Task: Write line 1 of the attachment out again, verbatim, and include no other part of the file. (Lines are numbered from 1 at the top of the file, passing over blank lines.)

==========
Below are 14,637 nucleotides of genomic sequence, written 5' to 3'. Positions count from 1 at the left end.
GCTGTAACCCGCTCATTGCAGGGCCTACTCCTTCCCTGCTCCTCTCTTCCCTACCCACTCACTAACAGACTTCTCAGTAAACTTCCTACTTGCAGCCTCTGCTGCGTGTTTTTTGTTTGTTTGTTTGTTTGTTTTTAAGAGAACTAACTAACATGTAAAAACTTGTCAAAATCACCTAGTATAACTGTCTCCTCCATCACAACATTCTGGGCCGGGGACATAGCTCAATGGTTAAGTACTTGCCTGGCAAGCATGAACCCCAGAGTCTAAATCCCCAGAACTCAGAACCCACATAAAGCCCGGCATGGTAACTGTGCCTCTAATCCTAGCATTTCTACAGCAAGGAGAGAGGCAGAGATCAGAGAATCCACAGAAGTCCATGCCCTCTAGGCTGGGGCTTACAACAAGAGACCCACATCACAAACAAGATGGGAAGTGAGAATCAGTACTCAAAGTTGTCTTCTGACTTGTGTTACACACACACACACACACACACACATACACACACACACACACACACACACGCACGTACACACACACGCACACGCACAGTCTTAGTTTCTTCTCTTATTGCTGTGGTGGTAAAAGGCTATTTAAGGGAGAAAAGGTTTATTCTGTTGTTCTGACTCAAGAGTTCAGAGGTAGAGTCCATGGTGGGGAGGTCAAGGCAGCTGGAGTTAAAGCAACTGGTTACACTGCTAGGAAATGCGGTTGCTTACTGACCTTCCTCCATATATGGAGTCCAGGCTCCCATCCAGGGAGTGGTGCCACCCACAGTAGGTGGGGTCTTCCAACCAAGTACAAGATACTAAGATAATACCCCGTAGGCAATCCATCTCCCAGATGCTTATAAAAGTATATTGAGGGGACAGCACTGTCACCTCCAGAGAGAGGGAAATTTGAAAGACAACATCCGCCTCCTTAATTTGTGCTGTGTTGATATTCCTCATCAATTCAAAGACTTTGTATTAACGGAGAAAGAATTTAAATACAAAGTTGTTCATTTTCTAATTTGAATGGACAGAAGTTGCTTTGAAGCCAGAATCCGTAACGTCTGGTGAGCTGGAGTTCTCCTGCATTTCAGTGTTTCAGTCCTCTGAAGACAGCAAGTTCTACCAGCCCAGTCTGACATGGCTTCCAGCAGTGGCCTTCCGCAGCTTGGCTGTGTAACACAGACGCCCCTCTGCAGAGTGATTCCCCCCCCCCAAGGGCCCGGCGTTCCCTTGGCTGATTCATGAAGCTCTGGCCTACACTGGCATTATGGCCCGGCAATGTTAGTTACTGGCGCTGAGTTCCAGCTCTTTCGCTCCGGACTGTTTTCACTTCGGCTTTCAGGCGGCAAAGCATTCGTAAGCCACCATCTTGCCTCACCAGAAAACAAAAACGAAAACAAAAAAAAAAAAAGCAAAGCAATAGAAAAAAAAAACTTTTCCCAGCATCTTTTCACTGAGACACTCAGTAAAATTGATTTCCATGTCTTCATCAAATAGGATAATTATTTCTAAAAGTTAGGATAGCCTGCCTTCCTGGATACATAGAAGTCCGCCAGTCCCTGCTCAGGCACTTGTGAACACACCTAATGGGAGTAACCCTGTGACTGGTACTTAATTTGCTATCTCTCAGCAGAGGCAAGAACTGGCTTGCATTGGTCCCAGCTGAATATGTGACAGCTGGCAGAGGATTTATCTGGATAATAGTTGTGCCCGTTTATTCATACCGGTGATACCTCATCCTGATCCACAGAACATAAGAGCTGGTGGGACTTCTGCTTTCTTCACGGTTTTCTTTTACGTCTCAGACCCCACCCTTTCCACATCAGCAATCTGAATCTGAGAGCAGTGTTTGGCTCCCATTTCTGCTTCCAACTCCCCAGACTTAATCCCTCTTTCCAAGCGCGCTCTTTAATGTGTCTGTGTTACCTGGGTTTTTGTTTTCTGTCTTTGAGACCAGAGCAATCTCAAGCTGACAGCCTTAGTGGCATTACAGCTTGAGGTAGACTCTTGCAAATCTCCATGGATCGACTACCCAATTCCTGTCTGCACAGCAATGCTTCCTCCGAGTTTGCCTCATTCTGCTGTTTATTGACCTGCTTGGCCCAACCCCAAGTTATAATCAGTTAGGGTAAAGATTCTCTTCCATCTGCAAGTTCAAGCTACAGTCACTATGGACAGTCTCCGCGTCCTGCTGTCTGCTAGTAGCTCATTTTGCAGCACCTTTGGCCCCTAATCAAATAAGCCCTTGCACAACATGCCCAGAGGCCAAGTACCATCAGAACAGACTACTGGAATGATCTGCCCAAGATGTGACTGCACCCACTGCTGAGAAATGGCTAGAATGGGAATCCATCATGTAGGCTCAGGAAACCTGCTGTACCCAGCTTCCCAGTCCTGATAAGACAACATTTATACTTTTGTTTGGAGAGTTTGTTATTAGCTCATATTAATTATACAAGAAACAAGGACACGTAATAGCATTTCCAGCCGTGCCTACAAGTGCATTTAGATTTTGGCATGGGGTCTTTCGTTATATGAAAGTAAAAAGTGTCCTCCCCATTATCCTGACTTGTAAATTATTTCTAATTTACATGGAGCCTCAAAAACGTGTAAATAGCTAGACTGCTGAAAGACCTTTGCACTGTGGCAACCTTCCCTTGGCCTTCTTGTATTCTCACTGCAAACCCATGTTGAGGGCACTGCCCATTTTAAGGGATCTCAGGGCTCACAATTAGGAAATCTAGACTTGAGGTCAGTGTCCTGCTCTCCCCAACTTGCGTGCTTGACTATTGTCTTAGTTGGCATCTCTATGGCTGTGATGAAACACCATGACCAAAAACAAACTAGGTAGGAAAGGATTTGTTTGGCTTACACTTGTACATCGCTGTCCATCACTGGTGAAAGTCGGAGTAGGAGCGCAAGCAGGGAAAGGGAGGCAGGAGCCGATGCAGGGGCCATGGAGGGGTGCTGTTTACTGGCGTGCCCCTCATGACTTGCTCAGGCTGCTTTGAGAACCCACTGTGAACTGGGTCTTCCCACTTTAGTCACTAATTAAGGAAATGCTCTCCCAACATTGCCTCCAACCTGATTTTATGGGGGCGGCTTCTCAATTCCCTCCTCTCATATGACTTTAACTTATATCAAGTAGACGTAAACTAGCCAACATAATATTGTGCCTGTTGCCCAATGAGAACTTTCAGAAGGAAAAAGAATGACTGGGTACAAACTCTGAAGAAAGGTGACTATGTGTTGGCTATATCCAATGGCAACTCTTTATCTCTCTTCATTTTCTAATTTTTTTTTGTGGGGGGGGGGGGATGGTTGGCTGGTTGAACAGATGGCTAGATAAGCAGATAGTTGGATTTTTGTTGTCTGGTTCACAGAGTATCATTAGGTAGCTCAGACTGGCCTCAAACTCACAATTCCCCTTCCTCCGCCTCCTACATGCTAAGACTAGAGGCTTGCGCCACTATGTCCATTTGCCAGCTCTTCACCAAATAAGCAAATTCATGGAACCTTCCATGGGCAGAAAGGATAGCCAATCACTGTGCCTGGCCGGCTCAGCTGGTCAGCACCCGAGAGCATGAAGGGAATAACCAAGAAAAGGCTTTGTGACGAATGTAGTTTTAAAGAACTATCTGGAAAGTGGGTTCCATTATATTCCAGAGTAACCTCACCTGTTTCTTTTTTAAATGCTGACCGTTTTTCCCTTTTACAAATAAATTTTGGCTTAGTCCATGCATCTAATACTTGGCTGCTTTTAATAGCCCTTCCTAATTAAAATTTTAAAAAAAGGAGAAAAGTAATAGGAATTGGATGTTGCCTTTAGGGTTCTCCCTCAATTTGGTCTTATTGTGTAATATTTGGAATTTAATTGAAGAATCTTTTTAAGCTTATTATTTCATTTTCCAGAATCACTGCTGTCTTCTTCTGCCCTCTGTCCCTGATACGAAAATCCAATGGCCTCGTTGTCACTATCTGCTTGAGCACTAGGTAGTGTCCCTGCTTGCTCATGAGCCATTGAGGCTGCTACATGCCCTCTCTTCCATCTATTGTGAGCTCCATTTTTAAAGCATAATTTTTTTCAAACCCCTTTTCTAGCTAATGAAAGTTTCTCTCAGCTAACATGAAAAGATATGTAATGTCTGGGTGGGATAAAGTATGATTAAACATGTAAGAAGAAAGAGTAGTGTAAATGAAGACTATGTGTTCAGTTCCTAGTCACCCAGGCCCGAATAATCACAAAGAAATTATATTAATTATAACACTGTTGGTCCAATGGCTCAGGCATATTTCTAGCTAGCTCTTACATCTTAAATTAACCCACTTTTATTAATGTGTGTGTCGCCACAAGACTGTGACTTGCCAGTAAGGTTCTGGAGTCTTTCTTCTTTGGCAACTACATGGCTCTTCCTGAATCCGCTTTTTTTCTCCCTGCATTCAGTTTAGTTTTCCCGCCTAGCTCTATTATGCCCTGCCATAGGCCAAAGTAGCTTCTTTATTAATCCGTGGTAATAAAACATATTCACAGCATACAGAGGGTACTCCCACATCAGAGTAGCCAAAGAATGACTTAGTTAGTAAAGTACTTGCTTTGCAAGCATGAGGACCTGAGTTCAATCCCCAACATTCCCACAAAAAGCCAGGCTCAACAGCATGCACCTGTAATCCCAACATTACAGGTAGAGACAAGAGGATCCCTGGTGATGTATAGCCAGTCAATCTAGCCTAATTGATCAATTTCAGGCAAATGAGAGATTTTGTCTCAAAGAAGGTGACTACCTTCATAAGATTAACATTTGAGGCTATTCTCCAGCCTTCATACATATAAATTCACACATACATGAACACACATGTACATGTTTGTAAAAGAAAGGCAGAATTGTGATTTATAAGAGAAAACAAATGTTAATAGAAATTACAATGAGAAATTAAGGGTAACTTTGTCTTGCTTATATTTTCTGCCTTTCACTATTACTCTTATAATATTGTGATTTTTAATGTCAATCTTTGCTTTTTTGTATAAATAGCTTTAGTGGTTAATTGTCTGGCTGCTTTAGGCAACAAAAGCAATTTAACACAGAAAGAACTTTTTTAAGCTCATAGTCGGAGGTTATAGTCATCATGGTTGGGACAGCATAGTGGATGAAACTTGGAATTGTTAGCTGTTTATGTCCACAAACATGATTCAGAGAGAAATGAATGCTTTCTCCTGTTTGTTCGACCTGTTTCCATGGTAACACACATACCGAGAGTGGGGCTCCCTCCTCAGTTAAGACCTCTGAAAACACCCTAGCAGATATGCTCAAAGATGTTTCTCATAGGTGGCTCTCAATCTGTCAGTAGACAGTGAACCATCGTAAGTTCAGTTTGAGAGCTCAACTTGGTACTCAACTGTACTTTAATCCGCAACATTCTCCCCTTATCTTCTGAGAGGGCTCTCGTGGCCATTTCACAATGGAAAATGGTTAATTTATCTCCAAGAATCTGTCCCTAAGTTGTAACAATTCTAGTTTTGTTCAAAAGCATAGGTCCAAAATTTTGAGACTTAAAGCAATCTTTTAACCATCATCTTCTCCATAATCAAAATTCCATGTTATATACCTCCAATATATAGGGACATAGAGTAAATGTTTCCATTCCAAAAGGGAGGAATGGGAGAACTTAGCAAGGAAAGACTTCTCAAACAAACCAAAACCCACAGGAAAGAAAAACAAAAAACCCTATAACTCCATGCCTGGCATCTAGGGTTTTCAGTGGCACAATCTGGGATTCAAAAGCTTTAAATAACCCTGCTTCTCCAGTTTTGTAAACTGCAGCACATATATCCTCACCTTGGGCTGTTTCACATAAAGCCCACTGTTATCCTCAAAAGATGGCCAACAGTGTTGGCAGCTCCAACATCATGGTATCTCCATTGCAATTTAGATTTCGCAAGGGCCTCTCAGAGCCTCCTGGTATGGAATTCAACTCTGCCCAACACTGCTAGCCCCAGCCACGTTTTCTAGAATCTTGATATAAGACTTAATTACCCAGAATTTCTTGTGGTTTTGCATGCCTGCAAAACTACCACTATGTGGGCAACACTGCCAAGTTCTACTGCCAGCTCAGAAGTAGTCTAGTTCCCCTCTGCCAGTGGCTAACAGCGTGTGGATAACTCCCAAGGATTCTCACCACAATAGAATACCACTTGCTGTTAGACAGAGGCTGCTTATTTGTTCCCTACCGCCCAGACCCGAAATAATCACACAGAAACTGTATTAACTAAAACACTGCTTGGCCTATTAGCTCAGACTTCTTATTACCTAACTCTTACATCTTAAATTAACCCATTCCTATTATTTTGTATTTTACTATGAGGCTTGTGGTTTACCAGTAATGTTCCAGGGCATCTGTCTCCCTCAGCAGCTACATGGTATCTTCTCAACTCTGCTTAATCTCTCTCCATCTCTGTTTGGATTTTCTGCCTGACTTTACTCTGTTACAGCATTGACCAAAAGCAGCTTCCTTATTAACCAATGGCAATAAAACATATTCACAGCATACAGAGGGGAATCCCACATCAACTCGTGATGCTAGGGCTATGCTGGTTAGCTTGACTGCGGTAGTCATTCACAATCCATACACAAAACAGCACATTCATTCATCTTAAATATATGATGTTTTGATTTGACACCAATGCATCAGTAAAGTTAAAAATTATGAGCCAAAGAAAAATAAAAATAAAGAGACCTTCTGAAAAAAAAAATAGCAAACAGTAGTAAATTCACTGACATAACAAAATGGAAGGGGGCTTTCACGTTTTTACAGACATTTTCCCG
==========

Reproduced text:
Below are 14,637 nucleotides of genomic sequence, written 5' to 3'. Positions count from 1 at the left end.